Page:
Even though he is no longer with Yes, Anderson continues to compose and record new material as a solo artist not all that different from Yes. In 2011, he self-released a 20-minute-plus digital-only single entitled “Open” (Support the Independent Ethos, purchase direct through Amazon via this link). Not long after, he teased a follow-up called “Ever” that has yet to see release. “Yeah, I started it last year,” he noted, “and it has taken longer than I expected it. We’re down to the last framework of the songs—two-and-half songs. Altogether, it’s about eight songs that are all inter-working together. It’s still not quite finished. I’m working with them now with a friend … It’s a slow process. Music never happens when you think it is going to happen. You work on something and a week later you say, ‘Nah, that really didn’t work. I gotta try again.’ And you do. You gotta keep going until it feels right.”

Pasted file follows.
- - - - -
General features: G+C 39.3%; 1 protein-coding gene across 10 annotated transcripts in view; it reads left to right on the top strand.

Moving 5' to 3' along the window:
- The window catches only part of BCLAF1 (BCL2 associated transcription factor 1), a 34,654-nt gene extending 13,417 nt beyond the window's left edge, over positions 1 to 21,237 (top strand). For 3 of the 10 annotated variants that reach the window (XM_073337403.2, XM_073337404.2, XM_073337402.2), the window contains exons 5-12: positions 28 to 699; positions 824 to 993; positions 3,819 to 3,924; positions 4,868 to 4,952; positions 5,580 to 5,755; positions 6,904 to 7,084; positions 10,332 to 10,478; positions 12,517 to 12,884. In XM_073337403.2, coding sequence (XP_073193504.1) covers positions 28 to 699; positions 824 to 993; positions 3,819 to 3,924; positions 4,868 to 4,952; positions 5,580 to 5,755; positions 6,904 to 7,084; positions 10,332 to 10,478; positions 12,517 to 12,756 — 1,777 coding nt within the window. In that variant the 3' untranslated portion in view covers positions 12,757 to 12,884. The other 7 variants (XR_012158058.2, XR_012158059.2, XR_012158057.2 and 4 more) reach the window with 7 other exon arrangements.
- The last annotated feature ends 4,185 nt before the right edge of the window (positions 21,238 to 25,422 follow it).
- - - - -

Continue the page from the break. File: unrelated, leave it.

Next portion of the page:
Let’s face it, any fan of Yes’ music is waiting to hear about his return to fronting the band that has comfortably gone on without him. Well, he did answer that question as well as reveal plans with former Yes keyboardist Rick Wakeman in our interview, the bulk of which can be read in the “Miami New Times” music blog “Crossfade.” Jump through the blog’s logo below to read that article:
As the quote in the headline notes, Anderson may indeed once again front Yes. In an earlier interview I did with Yes drummer Alan White, for the “Broward-Palm Beach New Times” music blog “County Grind,” his former bandmate hinted at the same possibility. You can read that interview by jumping through the blog’s logo below: